Dana Pike Advanced Class Course - May 1, 2007

20 May 2007Steve Schwarz

I just realized it has been over a year since I featured one of Dana Pike’s class courses. I assure you that is only due to my lack of time (and energy!). I greatly enjoy training with Dana and she always has challenging courses in her classes. I liked this one a real lot and Dana very kindly sent me her Clean Run Course Designer file for use on my site.

What really makes this course interesting are a couple places where the obstacle spacing and location is just a little bit “off” and it really makes the handling more challenging. So I highly recommend you carefully set up this course and give it a try. As usual Dana’s courses allow for multiple handling approaches. In this article I’ve tried to detail the interesting approaches for the various challenges.

Course Setup With Obstacle Coordinates

Course Setup With Obstacle Coordinates
Course Legend

Course Sequence

Course Sequence 1

For the opening you can either treat 1-2-3 as a Single Sided Serpentine with the dog on either the handler’s right (green handler below) or left (blue handler below). Or you can use a Lateral Lead Out to between jump two and the tunnel and call the dog to your right hand (LLO and orange man below). My personal bias is the later.

Opening Sequence

Opening Sequence

The 4-5-6-7 sequence has an awkward jump spacing. Jump 5 is an Over-Come jump; to avoid a long stride over the jump the dog has to have cues from the handler to indicate they are wrapping the jump (it does help that there are no off course obstacles in that direction and the dog knows it is moving toward the edge of the course). Adding to the handling difficulties is the short horizontal distance between jumps 5 and 6. If the dog goes wide around jump 5 the dog has a very sharp approach to jump 6 which results in a sharp approach to the weaves (the dog’s path for both cases are shown in red below).

Over-Come to Weaves

Over-Come to Weaves

There are many ways to handle this section. I’d like to think I could send the dog from the tire while staying back this would make it clear to the dog that I want a tight wrap of the jump. I’d then move toward the standard of jump 6 nearest the A Frame. Then pick up the dog on my right arm before jump six. An RFP is probably needed for most dog’s here to get them to the take off side of jump 6. My forward motion would then get the dog to turn toward the weaves on the take off side of 6. But this is a tight balancing act; take a step past jump 6 before the dog is committed to the jump and the dog will go past the jump. If the dog takes jump 6 it is then a push out to the weaves. This would be a Single Sided Serpentine handling (handler path is shown in green above). Unfortunately, I couldn’t be successful with this handling with either Milo or Meeker. Milo has the send but he turns wide over jump 5; Meeker doesn’t yet have the send but he will wrap a jump standard very tight.

So the next “best” handling for us is to Front Cross Learning the Front Cross - VideoFront Cross between jumps 5 and 6 and then Pull the dog and Rear Cross Learning the Rear CrossRear Cross on the approach to the weaves (handler path shown in blue above). Again, there is a balance, if you don’t pull hard enough the dog will miss the weave entry, the same can be true if you push too hard on the dog’s line once they’ve turned toward the weaves when performing the Rear Cross.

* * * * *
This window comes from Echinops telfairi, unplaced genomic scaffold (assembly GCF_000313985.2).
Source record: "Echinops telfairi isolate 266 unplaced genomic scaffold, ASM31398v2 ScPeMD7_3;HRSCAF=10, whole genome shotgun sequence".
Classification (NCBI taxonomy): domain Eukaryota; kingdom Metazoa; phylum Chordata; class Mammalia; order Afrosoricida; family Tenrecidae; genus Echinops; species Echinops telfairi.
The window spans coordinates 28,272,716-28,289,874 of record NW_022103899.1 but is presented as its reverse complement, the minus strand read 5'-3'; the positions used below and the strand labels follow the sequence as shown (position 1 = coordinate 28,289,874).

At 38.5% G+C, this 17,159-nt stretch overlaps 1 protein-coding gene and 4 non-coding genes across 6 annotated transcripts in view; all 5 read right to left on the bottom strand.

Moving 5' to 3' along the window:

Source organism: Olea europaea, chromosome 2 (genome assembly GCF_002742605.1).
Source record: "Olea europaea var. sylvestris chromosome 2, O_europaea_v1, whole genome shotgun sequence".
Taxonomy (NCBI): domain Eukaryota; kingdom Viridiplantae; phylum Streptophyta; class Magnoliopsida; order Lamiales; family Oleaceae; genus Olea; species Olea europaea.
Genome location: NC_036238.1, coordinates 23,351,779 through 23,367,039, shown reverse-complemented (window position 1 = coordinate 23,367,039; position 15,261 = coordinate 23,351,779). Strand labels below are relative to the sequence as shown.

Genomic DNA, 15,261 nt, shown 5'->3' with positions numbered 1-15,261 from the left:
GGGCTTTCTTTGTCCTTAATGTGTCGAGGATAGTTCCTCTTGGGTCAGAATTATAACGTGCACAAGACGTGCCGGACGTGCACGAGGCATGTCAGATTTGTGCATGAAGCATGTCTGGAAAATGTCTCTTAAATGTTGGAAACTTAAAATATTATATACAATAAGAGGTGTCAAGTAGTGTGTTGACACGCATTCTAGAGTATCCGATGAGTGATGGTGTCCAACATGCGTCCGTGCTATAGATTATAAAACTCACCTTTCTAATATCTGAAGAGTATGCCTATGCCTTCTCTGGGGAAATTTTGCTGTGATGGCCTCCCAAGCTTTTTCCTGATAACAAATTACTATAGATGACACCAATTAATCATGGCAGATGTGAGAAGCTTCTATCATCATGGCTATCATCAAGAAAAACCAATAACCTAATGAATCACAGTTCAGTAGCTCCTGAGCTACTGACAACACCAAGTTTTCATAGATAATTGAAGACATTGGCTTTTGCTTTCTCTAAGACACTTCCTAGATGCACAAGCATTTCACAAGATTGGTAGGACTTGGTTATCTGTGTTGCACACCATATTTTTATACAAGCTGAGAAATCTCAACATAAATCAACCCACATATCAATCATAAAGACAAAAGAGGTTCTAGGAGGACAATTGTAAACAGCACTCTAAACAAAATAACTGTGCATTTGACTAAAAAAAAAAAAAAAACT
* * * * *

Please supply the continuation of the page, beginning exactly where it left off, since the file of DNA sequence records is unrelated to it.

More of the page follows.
From the weaves if your dog understands to go around to the back side of jump 9 (what Dana calls an “out” command) you can Front Cross the weave exit and handle through to the tunnel with the dog on your left. Meeker and I were successful with this approach. I never trained Milo with an “out” so I Pulled him from the weaves on my right and Rear Crossed the landing of jump 8 to turn him toward the back side of jump 9.

Weaves to Tunnel

Weaves to Tunnel

Of course the wrong side of the tunnel is facing the dog coming over jump 9. So a shoulder pull to the tunnel followed by a Rear Cross gets you both going the right way after the tunnel.

The 11-12-13-14 sequence is one of those sequences where it really looks like you should be able to handle it all from one side - but none of us could. Depending on your dog’s ability to send; you are pretty much required to do two or three Front Crosses (the green and blue handler paths shown below - the blue path starts the same as the green path). If you end up with a cross on the landing side of 13 you are stuck on the “wrong” side of the A Frame (although in this case it isn’t that bad). If you can send your dog over 13 and into the tunnel while remaining “north” of the A Frame you can cut to the other side of the A Frame. Then you are nicely positioned both for the turn out of the tunnel to the A Frame and have a Post Turn into the weaves (which is nice if you have running contacts). This is a case where your dog has to see you moving to the other side of the A Frame before they enter the tunnel or they will likely turn the wrong way coming out of the tunnel looking for you.

"Almost" Serpentine and A Frame Handling

Almost Serpentine and A Frame Handling

From the weaves it is a straightforward ending. I added jump 21 to Dana’s original course to take the dog’s out near the start jump.

I really like this course a lot; I’ve just set it up in my backyard and maybe I’ve have time to video tape a couple of these handling approaches for fun. So try it yourself, I think you’ll like it too!

If you enjoyed this article won't you please: Buy Me a Coffee at ko-fi.com Thanks!

Related Tags

Related Articles: